Microsomal enzyme induction was demonstrated in a recently completed study which investigated hepatotoxicity and thyroid hormone production in B6C3F1 mice administered tertiary butyl alcohol in the drinking water for 3 or 14 days as a possible mechanism to explain thyroid tumors observed in mice in the 2-year NTP drinking water studies (Blanck et al., 2009). Phenobarbital, known to cause enzyme induction, was used as a positive control. This study demonstrated that at high oral doses, tertiary butyl alcohol is a weak liver enzyme inducer (weaker than phenobarbital) in mice. Induction was specific for the CYP2b10 and CYP2b9 enzymes as well as the Phase II enzyme sulfotransferase 1a1, which is involved in thyroid hormone metabolism.

 

In addition, McClain points out species differences in thyroid gland physiology and concludes that, as a result, “the rodent thyroid gland is markedly more active and operates at a considerably higher functional level with respect to thyroid hormone turnover as compared to the primate.” Thyroid tumors in rodents occur in response to increased hepatic hormone clearance to a much greater degree than in humans. Therefore, a thyroid hyperplasia response in rodents may not be relevant for assessment of human carcinogenicity, especially since neoplastic effects in mice in the NTP study were observed only at extremely high oral doses, i.e., mean compound consumption in mg tertiary butyl alcohol/kg bw/day was 3488 (wk 1-13), 2043 (wk 14-52) and 1786 (wk 53-101) for females and 1386 (wk 1-13), 910 (wk 14-52) and 1042 (wk 53-101) for males. Although transitional epithelia hyperplasia of the urinary bladder was also observed in mice in this study, there was no progression to neoplasia.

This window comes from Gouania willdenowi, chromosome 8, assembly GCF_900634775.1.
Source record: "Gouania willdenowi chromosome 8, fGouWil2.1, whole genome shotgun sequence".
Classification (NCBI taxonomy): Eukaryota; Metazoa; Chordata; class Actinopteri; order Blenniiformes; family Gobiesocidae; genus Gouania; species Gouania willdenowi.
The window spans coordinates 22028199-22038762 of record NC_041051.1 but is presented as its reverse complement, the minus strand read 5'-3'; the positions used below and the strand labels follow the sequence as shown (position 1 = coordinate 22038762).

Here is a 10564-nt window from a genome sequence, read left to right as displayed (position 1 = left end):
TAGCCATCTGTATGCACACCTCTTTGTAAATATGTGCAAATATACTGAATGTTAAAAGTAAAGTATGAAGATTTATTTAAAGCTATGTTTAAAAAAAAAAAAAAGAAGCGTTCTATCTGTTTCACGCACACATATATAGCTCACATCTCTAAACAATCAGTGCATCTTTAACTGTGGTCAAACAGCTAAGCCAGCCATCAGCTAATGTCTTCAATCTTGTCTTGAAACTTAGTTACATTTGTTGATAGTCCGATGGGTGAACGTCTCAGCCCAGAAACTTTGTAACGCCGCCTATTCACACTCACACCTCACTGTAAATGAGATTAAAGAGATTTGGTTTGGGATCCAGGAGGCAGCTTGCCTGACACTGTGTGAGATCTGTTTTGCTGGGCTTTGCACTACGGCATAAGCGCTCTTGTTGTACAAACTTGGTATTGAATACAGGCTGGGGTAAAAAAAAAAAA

Based on the rapid metabolism of tertiary butyl acetate to tertiary butyl alcohol, the alpha-2u-globulin nephropathy present at 13 weeks in male rats exposed to both tertiary butyl acetate and tertiary butyl alcohol, and increased liver weights in both rats and mice exposed to tertiary butyl acetate and tertiary butyl alcohol, it is reasonable to assume that chronic exposure to tertiary butyl acetate would cause the same tumorigenic effects observed in the chronic NTP studies conducted with tertiary butyl alcohol.

An overarching review was conducted by Bus et al (2015)* which examined its primary use as a solvent in industrial and consumer products. Derivations of acute and chronic reference (RfC) values were made to develop hazard quotients (HQ) for various exposure scenarios in the US EPA risk assessment of tertiary butyl acetate; most HQ values less than 1, confirming low risks to human health. The publication also discusses the use of metabolic surrogate read-across in reducing animal testing.